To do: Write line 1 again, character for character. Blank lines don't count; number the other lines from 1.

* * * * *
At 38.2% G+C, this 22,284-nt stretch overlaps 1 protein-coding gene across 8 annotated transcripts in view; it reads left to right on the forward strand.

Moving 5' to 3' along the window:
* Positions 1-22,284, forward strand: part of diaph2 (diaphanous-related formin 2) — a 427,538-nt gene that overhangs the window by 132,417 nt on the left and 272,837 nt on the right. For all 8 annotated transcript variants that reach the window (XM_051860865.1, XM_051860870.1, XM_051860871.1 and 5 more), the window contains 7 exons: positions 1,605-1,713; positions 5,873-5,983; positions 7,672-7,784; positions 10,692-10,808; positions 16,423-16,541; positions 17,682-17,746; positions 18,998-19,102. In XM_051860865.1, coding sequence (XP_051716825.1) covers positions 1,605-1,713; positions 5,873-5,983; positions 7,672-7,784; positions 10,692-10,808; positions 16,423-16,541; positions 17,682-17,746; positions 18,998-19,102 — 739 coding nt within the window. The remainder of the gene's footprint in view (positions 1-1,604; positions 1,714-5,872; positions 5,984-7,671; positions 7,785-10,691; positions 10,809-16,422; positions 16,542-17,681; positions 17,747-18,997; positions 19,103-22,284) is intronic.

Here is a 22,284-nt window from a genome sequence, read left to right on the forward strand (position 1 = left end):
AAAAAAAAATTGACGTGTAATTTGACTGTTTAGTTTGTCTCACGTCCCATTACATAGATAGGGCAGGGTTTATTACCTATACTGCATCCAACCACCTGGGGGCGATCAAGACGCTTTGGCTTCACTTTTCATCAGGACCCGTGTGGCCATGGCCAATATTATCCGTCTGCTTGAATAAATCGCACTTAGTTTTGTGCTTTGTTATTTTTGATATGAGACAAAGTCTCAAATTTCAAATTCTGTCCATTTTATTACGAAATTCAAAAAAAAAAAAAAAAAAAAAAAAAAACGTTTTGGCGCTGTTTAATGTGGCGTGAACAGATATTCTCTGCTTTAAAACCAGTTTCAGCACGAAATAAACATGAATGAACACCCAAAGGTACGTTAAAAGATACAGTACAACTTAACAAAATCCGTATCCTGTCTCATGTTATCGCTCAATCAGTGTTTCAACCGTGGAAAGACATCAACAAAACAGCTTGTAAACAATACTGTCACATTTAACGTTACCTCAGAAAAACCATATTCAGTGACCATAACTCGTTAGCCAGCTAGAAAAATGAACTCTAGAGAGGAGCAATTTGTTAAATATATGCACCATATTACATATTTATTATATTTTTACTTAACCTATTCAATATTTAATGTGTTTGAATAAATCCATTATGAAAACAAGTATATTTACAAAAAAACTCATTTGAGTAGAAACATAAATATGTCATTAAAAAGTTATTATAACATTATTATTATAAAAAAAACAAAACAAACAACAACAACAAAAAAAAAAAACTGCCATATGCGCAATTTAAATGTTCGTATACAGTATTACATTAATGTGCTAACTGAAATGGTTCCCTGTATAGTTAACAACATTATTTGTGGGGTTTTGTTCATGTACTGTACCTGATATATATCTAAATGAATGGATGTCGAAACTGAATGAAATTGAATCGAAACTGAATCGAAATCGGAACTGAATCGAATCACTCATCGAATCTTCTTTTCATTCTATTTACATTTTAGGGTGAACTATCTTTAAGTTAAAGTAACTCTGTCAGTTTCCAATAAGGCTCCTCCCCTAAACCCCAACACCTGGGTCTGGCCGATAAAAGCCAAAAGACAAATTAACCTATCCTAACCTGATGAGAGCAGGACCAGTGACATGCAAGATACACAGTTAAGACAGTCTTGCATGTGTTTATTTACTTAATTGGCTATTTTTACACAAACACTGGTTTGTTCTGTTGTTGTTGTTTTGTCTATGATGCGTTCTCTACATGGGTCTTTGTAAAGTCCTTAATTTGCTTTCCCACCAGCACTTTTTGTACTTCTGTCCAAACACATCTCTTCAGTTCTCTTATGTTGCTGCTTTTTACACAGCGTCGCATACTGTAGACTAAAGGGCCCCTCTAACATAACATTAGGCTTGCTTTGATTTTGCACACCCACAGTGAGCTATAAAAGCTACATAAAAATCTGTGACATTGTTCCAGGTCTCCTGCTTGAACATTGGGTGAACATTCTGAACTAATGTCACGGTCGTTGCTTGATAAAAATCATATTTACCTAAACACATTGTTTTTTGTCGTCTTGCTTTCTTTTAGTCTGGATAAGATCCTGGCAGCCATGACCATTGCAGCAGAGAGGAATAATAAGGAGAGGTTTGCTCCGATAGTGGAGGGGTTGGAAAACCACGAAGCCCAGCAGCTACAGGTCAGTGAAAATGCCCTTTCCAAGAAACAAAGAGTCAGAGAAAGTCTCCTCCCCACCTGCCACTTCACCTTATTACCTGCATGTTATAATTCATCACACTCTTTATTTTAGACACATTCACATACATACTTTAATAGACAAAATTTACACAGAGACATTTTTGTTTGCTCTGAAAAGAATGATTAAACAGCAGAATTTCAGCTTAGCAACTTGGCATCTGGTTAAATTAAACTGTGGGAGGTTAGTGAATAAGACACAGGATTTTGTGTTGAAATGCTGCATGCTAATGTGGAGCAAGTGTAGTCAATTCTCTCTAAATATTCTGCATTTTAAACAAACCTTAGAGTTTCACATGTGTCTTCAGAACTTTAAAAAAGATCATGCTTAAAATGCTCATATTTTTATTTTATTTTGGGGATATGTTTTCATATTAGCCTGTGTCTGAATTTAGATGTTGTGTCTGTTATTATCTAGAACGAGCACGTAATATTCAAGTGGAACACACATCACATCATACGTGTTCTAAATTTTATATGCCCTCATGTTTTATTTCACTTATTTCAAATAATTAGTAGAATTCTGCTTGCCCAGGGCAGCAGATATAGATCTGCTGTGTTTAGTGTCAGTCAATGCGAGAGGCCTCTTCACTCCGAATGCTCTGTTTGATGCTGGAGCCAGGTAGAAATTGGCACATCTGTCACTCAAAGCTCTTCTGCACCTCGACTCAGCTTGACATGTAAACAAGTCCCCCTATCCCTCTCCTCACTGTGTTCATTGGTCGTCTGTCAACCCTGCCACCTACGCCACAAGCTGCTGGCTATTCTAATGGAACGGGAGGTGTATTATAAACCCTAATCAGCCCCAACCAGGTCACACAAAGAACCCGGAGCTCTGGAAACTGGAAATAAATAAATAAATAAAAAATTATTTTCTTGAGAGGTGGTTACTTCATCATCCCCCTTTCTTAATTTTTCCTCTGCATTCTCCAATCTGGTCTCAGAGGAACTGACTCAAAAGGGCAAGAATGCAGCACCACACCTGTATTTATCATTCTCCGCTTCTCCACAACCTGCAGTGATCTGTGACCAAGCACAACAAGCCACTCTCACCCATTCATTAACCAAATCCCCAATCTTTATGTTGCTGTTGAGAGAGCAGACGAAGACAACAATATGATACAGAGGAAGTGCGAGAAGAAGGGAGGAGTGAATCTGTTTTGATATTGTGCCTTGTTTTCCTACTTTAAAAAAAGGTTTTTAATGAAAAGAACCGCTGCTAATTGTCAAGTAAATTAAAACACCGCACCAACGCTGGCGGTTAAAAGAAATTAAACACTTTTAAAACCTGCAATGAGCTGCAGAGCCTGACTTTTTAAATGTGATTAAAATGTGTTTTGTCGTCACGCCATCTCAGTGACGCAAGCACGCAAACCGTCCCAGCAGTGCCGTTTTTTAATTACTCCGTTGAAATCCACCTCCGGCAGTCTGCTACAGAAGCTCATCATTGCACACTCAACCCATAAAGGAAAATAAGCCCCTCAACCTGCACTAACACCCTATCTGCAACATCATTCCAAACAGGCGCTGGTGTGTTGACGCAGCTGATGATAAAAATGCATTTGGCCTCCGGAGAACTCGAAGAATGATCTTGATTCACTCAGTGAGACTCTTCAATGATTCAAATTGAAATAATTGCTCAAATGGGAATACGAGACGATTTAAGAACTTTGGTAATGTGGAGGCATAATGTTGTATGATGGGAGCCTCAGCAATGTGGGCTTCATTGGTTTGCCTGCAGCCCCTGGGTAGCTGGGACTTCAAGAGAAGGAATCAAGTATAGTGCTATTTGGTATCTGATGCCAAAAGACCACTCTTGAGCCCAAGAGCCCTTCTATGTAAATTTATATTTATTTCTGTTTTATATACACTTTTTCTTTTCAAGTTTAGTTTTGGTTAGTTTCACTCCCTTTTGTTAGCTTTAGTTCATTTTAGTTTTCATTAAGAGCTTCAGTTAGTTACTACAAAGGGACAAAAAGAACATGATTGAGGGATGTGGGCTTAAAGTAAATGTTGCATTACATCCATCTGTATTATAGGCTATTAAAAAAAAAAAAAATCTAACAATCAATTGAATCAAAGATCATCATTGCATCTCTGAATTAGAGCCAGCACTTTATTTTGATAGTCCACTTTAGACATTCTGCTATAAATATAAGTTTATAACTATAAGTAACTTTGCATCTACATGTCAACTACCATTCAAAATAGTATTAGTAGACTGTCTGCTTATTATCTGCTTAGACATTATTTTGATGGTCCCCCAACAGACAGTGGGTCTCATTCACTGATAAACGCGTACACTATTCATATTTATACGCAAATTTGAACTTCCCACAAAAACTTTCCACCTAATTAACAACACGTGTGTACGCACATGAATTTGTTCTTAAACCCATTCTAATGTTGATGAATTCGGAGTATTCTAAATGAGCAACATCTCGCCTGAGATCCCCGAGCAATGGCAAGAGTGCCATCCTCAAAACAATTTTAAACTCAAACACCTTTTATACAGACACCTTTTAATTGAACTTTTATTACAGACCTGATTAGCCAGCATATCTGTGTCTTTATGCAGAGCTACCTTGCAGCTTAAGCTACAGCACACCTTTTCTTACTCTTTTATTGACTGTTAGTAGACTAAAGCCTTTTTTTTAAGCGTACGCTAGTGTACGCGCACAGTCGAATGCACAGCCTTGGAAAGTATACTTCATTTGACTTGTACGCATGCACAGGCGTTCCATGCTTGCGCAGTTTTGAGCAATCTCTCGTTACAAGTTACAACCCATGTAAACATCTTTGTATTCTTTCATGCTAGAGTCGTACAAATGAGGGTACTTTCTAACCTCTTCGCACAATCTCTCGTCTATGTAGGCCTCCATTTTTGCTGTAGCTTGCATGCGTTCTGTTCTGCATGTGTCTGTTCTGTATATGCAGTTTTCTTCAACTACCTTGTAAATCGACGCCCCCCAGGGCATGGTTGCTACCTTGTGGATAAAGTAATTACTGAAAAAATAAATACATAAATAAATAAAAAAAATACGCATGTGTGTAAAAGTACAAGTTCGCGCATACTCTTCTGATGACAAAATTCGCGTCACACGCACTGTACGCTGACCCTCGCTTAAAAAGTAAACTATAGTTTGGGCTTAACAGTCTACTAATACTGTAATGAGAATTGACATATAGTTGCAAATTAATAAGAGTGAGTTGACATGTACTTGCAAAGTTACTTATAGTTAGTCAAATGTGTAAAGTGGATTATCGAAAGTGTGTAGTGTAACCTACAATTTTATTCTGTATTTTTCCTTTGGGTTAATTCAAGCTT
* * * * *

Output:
At 38.2% G+C, this 22,284-nt stretch overlaps 1 protein-coding gene across 8 annotated transcripts in view; it reads left to right on the forward strand.